(v) Jesus goes on to advance a very fundamental argument against worry. Worry, he says, is characteristic of a heathen, and not of one who knows what God is like (Matt. 6:32). Worry is essentially distrust of God. Such a distrust may be understandable in a heathen who believes in a jealous, capricious, unpredictable god; but it is beyond comprehension in one who has learned to call God by the name of Father. The Christian cannot worry because he believes in the love of God.
(vi) Jesus goes on to advance two ways in which to defeat worry. The first is to seek first, to concentrate upon, the Kingdom of God. We have seen that to be in the Kingdom and to do the will of God is one and the same thing (Matt. 6:10). To concentrate on the doing of, and the acceptance of, God’s will is the way to defeat worry. We know how in our own lives a great love can drive out every other concern. Such a love can inspire a man’s work, intensify his study, purify his life, dominate his whole being. It was Jesus; conviction that worry is banished when God becomes the dominating power of our lives.
(vii) Lastly, Jesus says that worry can be defeated when we acquire the art of living one day at a time (Matt. 6:34). The Jews had a saying: “Do not worry over tomorrow’s evils, for you know not what today will bring forth. Perhaps tomorrow you will not be alive, and you will have worried for a world which will not be yours.” If each day is lived as it comes, if each task is done as it appears, then the sum of all the days is bound to be good. It is Jesus’ advice that we should handle the demands of each day as it comes, without worrying about the unknown future and the things which may never happen.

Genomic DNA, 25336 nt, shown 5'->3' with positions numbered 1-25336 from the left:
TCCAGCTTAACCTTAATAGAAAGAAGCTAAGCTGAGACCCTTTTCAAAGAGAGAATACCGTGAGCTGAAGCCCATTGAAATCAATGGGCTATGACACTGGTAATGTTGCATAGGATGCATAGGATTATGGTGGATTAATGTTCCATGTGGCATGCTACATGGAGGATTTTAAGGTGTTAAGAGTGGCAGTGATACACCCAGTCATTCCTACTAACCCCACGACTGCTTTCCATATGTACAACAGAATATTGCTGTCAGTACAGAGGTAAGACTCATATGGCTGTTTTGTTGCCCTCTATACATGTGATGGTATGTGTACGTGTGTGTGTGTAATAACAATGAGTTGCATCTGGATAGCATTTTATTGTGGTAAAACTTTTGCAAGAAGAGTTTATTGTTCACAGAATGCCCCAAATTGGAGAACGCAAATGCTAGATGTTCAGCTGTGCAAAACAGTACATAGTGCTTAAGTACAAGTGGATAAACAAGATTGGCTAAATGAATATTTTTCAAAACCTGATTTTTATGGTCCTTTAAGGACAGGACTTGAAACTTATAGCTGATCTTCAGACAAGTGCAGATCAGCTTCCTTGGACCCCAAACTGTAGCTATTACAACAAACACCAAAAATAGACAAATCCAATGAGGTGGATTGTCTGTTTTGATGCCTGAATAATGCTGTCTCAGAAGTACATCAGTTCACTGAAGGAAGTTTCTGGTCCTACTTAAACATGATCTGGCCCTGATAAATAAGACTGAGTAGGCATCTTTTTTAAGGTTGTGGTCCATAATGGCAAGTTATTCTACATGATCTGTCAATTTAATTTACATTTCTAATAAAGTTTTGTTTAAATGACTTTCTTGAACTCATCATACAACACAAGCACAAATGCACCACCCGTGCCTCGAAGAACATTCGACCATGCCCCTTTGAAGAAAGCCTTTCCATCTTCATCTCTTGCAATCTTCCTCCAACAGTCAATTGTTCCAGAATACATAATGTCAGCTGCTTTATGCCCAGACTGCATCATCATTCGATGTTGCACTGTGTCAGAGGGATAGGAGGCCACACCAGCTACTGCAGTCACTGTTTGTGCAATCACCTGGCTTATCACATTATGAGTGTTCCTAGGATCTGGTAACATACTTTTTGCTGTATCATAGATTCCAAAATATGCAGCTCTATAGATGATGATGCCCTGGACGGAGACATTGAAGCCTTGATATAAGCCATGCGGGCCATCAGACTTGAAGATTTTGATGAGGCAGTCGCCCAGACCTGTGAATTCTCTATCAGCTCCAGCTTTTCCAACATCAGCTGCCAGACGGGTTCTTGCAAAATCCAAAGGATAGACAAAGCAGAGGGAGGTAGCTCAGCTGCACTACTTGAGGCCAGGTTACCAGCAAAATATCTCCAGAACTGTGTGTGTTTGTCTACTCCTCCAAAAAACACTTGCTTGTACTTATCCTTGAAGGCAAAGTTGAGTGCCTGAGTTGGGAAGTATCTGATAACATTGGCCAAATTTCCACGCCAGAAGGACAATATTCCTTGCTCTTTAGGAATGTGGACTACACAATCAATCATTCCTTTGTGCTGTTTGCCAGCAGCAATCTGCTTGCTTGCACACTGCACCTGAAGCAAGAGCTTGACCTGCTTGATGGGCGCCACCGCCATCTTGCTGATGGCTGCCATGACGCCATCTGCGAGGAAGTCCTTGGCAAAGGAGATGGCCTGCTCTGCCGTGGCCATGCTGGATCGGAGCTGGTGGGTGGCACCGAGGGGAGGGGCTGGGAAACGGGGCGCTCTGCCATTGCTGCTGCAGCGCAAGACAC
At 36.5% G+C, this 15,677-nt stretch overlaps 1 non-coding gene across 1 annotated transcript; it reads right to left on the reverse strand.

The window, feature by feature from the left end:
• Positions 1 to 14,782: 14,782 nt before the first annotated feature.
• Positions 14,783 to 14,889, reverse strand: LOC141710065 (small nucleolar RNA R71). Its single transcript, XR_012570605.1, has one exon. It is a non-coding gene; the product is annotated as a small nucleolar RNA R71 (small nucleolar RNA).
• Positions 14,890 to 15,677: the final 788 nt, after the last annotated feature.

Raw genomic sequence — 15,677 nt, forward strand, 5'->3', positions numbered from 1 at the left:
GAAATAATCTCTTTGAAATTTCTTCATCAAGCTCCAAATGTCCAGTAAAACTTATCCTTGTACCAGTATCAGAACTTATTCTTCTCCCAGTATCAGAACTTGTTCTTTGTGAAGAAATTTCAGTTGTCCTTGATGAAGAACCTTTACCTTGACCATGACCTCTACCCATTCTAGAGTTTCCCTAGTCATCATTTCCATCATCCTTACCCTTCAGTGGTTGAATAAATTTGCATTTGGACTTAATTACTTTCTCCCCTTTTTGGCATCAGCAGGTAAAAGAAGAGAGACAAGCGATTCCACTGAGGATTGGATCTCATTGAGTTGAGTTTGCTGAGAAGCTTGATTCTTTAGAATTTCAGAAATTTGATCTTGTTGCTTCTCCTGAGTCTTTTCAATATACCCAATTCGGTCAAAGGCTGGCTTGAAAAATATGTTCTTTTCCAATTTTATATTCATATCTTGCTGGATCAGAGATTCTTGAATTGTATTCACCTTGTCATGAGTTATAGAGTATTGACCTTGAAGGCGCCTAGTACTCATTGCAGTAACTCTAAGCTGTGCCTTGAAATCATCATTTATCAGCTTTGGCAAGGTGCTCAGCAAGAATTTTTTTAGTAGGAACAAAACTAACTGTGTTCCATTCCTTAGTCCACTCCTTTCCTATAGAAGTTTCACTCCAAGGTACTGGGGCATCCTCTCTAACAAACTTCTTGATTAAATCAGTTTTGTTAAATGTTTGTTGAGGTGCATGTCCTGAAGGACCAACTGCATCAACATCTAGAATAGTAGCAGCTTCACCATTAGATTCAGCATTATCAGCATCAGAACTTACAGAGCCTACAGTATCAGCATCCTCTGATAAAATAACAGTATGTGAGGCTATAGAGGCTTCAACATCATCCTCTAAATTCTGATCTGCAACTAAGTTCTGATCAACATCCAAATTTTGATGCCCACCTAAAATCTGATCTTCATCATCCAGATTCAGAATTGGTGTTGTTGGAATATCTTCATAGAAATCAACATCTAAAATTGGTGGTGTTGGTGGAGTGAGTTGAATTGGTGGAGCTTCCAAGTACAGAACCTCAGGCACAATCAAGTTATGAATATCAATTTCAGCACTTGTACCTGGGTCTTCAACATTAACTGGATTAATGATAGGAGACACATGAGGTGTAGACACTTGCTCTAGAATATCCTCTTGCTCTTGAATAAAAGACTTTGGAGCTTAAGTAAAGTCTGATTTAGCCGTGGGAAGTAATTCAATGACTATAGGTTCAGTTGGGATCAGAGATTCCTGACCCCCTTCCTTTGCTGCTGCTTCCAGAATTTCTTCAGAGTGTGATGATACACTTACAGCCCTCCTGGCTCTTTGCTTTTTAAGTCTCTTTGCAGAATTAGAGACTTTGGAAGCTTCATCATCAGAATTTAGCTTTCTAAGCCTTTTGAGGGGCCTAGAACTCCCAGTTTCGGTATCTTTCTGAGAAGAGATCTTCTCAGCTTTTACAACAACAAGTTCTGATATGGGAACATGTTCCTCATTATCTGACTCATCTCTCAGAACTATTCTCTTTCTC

THE FOLLY OF WORRY
Matt. 6:25-34 (continued)
Let us now see if we can gather up Jesus’ arguments against worry.
(i) Worry is needless, useless and even actively injurious. Worry cannot affect the past, for the past is past. Omar Khayyam was grimly right:
“The moving finger writes, and, having writ, Moves on; nor all thy piety nor wit Shall lure it back to cancel half a line, Nor all thy tears wash out a word of it.”
The past is past. It is not that a man can or ought to dissociate himself from his past; but he ought to use his past as a spur and a guide for better action in the future, and not as something about which he broods until he has worried himself into a paralysis of action.
Equally, worry about the future is useless. Alistair MacLean in one of his sermons tells of a story which he had read. A London doctor was the hero. “He was paralysed and bedridden, but almost outrageously cheerful, and his smile so brave and radiant that everyone forgot to be sorry for him. His children adored him, and when one of his boys was leaving the nest and starting forth upon life’s adventure, Dr. Greatheart gave him good advice: `Johnny,’ he said, `the thing to do, my lad, is to hold your own end up, and to do it like a gentleman, and please remember the biggest troubles you have got to face are those that never come.'” Worry about the future is wasted effort, and the future of reality is seldom as bad as the future of our fears.